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How I am Productive

My tips for staying organized and productive.

I consider myself a productive and organized person. At a minimum, people come to me for things because they know I get things done. This doesn’t come naturally to me, and it’s a skill I’ve developed over the past 15 years.

Here are some of the things I do to be productive:

Write things down

I loosely follow the Getting Things Done method developed by David Allen. The most important aspect to me has been capturing tasks into a single inbox. Capturing tasks means I don’t try to keep them in my head (which is unreliable and burns a lot of brain power trying to remember things). Capturing to a single inbox means tasks won’t get lost in piles of Post-Its and napkins.

I use the Drafts app on iOS and macOS, which lets me capture notes with zero friction. If it’s a task I’m writing down, I use a Drafts action to send it to my Omnifocus inbox. I regularly triage my inbox to organize my tasks into relevant projects and contexts (e.g., tasks that can be done on the computer and tasks to do at home).

Using nagging reminders

Tasks that must be done at a certain time aren’t fit for my Omnifocus task management systems. For example, my trash must go out on Monday nights, and I need to be reminded until it happens. I love the Due app on iOS, which will remind me repeatedly until the task is complete.

Tame email

I keep my email tidy. A big part of this is using Sanebox to keep unimportant emails out of my inbox; Sanebox automatically detects, labels, and archives inbox clutter like receipts, marketing, and newsletters. These typically don’t require any action and can be triaged as necessary. I aggressively hit the “Unsubscribe” button on things I don’t need to be bothered with (including most marketing).

When an email can be handled quickly (within a minute or two), I try to handle it as soon as I receive it. If an email requires work to follow up on, I forward it to my Omnifocus inbox and make it a task.

When this works well, my email inbox is normally empty.

Forget passwords

I have hundreds (thousands?) of logins to websites and apps. Even if I could use the same password for all of them, this is a notorious security risk.

Every password I use lives in my 1Password account. I also use it to manage 2-factor authentication pins, credit cards, WiFi passwords, and personal information (social security numbers, driver’s license scans, etc.). Using the 1Password keyboard shortcuts, I can quickly log in to any of my accounts.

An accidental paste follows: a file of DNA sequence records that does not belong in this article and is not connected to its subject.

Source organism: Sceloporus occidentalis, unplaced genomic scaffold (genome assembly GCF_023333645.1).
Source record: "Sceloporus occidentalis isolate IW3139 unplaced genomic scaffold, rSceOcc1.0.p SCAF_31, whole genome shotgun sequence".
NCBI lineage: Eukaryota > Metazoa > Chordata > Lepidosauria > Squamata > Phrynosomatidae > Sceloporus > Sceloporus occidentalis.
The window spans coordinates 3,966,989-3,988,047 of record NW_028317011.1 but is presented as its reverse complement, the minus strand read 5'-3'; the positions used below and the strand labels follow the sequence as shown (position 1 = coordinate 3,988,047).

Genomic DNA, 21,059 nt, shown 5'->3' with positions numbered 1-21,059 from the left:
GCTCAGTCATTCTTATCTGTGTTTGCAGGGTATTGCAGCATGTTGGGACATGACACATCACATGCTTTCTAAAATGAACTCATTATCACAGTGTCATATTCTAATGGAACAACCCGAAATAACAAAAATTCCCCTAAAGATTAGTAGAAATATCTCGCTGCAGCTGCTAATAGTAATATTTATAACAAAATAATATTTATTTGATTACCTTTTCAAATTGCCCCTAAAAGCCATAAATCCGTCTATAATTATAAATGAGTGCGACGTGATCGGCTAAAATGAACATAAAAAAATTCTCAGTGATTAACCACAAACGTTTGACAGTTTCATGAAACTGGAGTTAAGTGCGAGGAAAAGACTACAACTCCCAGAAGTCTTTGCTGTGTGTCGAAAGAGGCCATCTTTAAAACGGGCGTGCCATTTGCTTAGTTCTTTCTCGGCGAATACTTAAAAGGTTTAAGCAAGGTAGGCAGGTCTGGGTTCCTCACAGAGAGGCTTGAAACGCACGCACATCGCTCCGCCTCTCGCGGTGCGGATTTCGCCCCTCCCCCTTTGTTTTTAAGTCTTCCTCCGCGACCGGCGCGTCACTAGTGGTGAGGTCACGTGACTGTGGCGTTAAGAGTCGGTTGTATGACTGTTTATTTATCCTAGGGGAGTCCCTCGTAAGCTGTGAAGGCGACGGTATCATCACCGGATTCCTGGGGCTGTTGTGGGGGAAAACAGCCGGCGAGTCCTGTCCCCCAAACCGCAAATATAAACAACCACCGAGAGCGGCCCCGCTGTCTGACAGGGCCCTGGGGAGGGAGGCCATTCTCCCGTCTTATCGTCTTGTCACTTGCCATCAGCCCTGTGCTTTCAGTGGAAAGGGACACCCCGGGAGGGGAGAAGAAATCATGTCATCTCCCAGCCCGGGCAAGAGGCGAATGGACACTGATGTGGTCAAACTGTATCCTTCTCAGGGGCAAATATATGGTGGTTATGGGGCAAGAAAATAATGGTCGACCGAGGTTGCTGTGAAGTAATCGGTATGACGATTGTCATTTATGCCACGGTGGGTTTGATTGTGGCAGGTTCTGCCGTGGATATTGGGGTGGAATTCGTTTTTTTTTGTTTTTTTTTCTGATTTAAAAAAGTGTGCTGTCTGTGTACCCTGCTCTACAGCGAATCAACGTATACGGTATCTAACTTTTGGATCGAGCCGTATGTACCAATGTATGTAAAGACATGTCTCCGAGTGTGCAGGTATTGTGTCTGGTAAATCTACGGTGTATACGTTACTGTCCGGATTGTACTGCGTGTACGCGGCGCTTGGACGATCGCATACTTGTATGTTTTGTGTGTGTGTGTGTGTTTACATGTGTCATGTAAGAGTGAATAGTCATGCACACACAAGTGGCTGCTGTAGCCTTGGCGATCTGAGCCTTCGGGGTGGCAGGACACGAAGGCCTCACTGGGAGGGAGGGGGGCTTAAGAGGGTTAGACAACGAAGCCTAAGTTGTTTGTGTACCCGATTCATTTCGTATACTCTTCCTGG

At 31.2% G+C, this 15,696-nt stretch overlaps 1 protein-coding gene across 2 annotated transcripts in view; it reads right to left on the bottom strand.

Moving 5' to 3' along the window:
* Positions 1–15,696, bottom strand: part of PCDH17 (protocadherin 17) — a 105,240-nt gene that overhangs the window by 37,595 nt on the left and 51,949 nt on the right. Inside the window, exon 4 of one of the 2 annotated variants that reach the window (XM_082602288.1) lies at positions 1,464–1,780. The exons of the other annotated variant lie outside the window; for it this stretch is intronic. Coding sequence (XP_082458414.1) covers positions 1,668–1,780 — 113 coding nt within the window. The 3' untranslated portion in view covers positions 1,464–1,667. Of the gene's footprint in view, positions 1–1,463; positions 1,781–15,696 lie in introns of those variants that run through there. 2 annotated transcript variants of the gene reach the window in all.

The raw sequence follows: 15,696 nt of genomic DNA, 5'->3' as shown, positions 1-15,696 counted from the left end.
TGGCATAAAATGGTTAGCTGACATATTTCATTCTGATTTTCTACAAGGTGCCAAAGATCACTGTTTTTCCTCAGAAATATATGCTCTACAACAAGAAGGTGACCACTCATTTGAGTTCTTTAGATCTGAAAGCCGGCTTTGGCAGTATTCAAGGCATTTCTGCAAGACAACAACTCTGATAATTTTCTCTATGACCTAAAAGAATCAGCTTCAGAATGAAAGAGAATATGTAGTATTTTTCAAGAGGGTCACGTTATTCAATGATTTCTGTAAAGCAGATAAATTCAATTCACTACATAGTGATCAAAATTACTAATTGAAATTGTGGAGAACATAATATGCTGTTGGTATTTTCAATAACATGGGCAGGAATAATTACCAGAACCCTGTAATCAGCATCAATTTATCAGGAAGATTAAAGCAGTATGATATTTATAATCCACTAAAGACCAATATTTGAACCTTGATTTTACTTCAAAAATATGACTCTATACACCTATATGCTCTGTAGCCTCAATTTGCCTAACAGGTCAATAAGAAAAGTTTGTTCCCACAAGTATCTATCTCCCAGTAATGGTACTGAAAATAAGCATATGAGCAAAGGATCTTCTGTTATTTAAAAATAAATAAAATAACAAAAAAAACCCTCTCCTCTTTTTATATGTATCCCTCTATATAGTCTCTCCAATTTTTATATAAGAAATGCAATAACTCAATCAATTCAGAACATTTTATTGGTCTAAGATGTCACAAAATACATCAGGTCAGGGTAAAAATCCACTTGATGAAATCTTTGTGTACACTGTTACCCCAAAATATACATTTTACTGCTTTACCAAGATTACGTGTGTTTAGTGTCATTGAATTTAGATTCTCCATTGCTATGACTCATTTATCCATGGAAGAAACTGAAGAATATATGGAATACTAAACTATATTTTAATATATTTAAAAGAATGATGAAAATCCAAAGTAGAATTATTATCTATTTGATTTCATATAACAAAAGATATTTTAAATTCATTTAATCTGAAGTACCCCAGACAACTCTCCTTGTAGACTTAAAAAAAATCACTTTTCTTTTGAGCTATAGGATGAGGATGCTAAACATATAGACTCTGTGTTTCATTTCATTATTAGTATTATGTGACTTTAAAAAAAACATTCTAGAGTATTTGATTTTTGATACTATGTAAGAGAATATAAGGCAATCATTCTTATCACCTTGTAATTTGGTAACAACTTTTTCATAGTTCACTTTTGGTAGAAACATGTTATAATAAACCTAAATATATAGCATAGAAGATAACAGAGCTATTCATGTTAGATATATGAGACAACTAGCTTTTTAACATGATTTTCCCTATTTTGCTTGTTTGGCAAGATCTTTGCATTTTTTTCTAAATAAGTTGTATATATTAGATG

I know my 1Password master passwords and almost no other passwords to my accounts. They’re typically long, randomly generated mixtures of characters.

1Password also lets me have a shared vault with my wife, which is invaluable for our shared services.

Keep Slack under control

Like many tech workers, much of my day is spent in Slack. A few years ago, I stumbled upon Michael Lopp’s guide to optimizing Slack. His approach greatly improved my experience with Slack and kept it from being a constant distraction. Go read his post.

Don’t waste 15 minutes

Like the next guy, I’m often inclined to spend 15 minutes of downtime scrolling Instagram. However, I once heard advice from a productive person that a key to productivity is not wasting those short intervals.

When I have free minutes (sitting in a waiting room or during a short interval between meetings), I look for a task I can knock off my to-do list. I’m regularly surprised that daunting tasks can be finished in little time.

Don’t waste idle brain cycles

Some tasks (like writing this blog post) are hard to complete in one sitting. I have difficulty developing new ideas in front of my computer with all its distractions. On the other hand, I’m a strong believer in the power of noodling on ideas.

When developing ideas, I prime my brain by dumping my thoughts on the topic into a Drafts app note and then thinking about it as I go about my day. When I have things to add, I pull up the note and jot down my ideas.

Last updated on May 13, 2024 18:56 UTC